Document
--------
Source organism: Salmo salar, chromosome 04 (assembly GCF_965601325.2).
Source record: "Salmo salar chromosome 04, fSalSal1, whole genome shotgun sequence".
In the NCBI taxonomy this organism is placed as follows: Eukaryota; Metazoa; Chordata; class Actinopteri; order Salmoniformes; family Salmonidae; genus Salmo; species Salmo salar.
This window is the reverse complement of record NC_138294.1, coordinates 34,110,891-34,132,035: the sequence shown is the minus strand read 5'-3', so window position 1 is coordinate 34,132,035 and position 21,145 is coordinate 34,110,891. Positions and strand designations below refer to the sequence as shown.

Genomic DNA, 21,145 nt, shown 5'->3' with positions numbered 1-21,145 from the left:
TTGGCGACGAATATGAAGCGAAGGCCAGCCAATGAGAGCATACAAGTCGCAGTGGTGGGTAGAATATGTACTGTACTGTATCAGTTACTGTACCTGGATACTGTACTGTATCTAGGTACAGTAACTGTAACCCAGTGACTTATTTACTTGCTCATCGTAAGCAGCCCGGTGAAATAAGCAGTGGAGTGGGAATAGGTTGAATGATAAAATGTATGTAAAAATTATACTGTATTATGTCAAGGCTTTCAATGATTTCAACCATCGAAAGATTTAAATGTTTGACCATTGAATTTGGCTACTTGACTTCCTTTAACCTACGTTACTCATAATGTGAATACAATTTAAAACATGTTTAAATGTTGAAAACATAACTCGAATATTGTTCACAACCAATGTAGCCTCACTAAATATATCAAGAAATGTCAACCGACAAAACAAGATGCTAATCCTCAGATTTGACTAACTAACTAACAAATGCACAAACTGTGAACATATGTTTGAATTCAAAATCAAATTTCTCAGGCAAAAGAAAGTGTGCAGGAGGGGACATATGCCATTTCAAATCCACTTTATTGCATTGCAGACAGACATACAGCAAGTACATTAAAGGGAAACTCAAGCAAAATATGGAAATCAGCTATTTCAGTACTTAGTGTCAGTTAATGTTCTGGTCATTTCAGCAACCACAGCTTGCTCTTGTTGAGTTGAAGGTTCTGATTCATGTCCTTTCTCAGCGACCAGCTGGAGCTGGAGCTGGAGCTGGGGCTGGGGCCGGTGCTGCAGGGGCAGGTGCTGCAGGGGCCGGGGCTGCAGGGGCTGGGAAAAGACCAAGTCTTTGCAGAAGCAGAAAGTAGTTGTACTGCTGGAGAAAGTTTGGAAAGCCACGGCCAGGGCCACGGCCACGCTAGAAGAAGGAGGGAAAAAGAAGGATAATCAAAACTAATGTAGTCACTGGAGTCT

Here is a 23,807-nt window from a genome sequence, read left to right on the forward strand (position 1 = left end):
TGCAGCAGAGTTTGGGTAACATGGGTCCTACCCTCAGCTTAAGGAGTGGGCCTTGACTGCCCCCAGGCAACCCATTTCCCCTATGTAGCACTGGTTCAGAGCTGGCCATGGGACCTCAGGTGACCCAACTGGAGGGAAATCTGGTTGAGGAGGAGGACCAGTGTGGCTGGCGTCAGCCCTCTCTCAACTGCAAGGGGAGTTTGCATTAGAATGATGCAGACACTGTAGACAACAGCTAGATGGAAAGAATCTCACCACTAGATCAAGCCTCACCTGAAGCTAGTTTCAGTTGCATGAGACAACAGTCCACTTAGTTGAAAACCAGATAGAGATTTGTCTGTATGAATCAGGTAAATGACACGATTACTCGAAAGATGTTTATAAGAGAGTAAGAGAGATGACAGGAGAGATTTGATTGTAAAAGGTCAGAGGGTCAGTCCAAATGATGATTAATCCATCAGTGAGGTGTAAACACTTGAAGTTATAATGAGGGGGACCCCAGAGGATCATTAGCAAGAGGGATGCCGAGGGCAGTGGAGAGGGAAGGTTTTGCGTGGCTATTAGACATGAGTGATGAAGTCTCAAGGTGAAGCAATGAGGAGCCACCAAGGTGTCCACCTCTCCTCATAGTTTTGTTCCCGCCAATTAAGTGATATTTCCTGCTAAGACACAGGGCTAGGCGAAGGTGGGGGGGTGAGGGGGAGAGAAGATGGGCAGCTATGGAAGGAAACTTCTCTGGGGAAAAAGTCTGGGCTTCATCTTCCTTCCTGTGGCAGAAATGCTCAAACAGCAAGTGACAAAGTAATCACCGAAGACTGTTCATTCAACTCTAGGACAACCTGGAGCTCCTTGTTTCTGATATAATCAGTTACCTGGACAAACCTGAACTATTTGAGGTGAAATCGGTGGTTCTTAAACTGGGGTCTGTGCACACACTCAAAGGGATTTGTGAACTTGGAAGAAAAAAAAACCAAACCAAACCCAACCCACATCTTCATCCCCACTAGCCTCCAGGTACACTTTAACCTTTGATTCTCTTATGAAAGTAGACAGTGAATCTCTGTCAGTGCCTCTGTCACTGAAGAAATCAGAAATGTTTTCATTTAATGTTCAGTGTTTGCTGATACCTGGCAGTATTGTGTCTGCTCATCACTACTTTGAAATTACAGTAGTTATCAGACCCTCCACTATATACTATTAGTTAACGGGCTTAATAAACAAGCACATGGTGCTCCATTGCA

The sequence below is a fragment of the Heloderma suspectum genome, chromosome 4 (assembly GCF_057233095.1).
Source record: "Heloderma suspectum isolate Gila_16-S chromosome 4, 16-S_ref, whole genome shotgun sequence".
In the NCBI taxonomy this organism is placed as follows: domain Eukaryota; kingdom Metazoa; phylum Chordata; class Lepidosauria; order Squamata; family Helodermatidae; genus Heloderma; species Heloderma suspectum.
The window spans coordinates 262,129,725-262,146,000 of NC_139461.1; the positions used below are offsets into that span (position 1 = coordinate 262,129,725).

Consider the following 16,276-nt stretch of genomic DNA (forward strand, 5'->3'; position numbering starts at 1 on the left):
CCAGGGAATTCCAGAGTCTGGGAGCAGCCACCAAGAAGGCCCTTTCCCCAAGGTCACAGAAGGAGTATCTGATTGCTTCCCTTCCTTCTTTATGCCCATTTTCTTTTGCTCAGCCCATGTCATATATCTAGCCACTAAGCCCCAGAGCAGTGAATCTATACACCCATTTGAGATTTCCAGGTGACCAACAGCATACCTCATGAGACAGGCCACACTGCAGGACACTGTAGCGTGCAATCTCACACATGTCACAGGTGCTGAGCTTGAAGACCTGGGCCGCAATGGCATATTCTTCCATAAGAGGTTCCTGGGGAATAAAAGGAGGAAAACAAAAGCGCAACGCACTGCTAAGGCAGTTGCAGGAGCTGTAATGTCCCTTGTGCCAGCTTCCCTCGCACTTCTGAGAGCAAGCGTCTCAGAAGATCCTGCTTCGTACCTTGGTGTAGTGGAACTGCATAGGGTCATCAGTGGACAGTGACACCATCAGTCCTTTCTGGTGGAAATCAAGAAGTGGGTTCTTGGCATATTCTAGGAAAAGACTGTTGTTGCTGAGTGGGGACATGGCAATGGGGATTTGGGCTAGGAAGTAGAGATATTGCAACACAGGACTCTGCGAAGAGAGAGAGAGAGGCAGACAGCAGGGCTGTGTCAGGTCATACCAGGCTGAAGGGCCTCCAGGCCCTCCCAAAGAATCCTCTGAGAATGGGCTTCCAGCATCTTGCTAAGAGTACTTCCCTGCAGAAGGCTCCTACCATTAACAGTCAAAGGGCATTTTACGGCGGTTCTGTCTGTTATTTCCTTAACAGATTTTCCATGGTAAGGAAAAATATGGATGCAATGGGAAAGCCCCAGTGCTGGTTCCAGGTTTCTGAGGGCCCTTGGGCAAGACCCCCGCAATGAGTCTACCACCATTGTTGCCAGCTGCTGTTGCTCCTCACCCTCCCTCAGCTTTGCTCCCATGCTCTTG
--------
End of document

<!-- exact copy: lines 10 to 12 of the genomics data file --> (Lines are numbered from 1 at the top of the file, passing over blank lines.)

Source record: "Heloderma suspectum isolate Gila_16-S chromosome 4, 16-S_ref, whole genome shotgun sequence".
In the NCBI taxonomy this organism is placed as follows: domain Eukaryota; kingdom Metazoa; phylum Chordata; class Lepidosauria; order Squamata; family Helodermatidae; genus Heloderma; species Heloderma suspectum.
The window spans coordinates 262,129,725-262,146,000 of NC_139461.1; the positions used below are offsets into that span (position 1 = coordinate 262,129,725).